Diagnostic model of combined ceRNA and DNA methylation related genes in esophageal carcinoma

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Bioinformatics and Genomics


Esophageal cancer is a common malignant tumor in the world. It is estimated that there were 572,000 new cases of esophageal cancer and more than 50,000 cases of esophageal cancer deaths in 2018 (Ferlay et al., 2019a). At present, the incidence of esophageal cancer ranks seventh in all tumors, and the mortality rate ranks sixth (Zeng et al., 2016), causing a serious disease burden to humans. Esophageal cancer mainly includes two histological subtypes, esophageal squamous cell carcinoma (ESCC) and esophageal adenocarcinoma (EA) (Xi et al., 2019). Esophageal squamous cell carcinoma is the most common histological type, accounting for approximately 80% of all esophageal cancer cases worldwide (Asombang et al., 2019). The incidence of esophageal squamous cell carcinoma has a distinct geographical distribution, with high incidence in East Asia, East Africa, South Africa, and Southern Europe, and relatively low incidence in North America and other parts of Europe (Ahmed, Ajani & Lee, 2019).

The occurrence of esophageal cancer is the result of a combination of genetic, behavioral, and dietary factors, including family history of esophageal cancer, smoking, drinking, hot drinks, and pickled foods (Andrici & Eslick, 2015; Ohashi et al., 2015; Tai et al., 2017). Despite significant advances in the diagnosis and treatment of esophageal cancer in recent years, patients’ prognosis has not improved significantly, with a 5-year overall survival rate of less than 30% and an even lower survival rate in some developing countries (Hu et al., 1994). The main reason is that early esophageal cancer lacks obvious clinical symptoms, and many patients are already in advanced stage when diagnosed (Codipilly et al., 2018a), resulting in poor prognosis.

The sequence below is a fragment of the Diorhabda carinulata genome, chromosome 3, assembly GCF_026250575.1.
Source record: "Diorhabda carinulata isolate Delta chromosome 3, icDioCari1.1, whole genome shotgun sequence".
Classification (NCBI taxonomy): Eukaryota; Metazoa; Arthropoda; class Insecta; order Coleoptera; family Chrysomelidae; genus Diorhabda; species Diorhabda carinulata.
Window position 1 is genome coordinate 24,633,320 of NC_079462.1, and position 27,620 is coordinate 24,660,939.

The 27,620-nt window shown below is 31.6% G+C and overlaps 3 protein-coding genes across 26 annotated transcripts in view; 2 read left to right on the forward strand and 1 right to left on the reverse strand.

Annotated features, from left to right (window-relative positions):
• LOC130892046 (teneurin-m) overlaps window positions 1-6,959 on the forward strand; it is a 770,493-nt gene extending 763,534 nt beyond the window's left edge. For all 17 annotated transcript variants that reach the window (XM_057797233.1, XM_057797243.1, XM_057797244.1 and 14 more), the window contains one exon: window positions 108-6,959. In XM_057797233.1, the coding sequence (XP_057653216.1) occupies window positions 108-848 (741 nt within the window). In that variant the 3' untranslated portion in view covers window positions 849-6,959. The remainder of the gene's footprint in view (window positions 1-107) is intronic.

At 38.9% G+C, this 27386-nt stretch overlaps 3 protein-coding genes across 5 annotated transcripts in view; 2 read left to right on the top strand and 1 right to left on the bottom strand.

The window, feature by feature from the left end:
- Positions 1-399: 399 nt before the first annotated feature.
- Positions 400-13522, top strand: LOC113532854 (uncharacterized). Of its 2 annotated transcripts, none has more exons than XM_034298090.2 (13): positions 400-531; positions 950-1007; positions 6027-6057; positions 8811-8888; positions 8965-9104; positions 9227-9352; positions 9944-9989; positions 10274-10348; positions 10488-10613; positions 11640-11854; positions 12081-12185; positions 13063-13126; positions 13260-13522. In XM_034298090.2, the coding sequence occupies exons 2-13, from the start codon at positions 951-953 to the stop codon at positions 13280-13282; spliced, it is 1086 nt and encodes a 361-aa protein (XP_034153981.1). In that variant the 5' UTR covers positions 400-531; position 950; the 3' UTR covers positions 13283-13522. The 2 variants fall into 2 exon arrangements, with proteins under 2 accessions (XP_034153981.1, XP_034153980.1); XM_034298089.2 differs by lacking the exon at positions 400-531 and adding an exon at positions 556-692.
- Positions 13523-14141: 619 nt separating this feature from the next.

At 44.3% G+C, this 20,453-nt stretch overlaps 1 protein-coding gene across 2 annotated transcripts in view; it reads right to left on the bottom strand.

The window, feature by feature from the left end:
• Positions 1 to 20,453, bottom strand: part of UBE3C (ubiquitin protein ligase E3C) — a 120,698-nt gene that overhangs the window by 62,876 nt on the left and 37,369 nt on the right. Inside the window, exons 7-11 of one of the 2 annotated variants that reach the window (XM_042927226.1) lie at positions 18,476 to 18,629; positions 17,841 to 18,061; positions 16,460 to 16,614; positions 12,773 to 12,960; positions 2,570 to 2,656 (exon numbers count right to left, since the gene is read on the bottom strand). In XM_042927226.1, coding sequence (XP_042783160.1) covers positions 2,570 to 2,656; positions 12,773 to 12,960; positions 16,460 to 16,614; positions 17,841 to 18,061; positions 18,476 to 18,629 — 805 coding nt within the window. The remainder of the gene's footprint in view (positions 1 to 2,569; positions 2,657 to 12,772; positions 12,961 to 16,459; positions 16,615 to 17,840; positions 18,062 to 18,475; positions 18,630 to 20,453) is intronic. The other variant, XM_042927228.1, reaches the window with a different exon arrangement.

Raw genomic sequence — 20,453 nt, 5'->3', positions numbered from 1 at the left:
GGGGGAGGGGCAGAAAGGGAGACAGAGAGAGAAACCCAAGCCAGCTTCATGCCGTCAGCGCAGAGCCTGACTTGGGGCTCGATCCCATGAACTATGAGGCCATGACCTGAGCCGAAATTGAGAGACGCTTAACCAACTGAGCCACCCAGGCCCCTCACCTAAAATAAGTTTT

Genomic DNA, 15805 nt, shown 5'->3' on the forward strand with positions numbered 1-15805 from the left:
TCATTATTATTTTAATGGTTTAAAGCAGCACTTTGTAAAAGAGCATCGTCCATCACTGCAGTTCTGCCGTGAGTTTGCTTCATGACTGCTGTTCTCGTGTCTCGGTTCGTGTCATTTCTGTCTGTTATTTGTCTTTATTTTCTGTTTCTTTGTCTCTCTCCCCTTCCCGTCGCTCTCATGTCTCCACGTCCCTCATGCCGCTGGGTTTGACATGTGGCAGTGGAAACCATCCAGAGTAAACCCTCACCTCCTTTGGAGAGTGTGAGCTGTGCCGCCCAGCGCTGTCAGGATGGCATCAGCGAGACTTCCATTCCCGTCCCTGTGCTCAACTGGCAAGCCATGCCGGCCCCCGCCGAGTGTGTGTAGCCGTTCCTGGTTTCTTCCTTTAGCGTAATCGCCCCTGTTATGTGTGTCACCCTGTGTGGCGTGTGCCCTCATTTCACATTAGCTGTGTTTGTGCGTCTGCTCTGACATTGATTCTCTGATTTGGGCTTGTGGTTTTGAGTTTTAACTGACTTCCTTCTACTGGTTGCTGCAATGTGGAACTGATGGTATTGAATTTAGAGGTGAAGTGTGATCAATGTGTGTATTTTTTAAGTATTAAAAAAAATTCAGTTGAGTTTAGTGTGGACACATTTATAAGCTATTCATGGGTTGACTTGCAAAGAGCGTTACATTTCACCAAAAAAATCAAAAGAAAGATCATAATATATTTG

At present, the commonly used screening method for esophageal cancer is endoscopy, but it is only implemented in some economically developed areas. Due to the high cost of endoscopy, invasive injury and low acceptability of residents, it is not widely used in many areas, so it has a broad prospect to find sensitive and specific biomarkers for early screening of esophageal cancer (Arantes & Espinoza-Ríos, 2018). It is of great value to reduce the mortality of esophageal cancer and improve the prognosis of patients in epidemic areas and high-risk groups.

With the rapid development of bimolecular technology, the genetic research of esophageal cancer is increasing. A series of susceptible polymorphic sites and tumor related somatic mutations have been found gradually, and the understanding of the genomic characteristics of esophageal cancer is gradually in-depth (Wang et al., 2020; Kalikawe et al., 2019; Yuan et al., 2019). In addition to genetic characteristics, scientists have also found that esophageal cancer has a variety of epigenetic changes in recent years (Lin, Wang & Koeffler, 2018b). Epigenetics is a kind of hereditable genomic changes, which does not include changes in DNA nucleotide sequences. These changes may persist throughout the cell division period, including DNA methylation, histone modification and non-coding RNA (ncRNA). RNA epigenetic changes play a key role in maintaining normal physiological functions and tumorigenesis and epigenetic abnormalities have become a common feature of almost all human tumors (Gherardini et al., 2016). Epigenetic abnormalities not only drive the occurrence and development of tumors, but also affect cell growth, invasion, metastasis, heterogeneity and drug resistance (Pfister & Ashworth, 2017).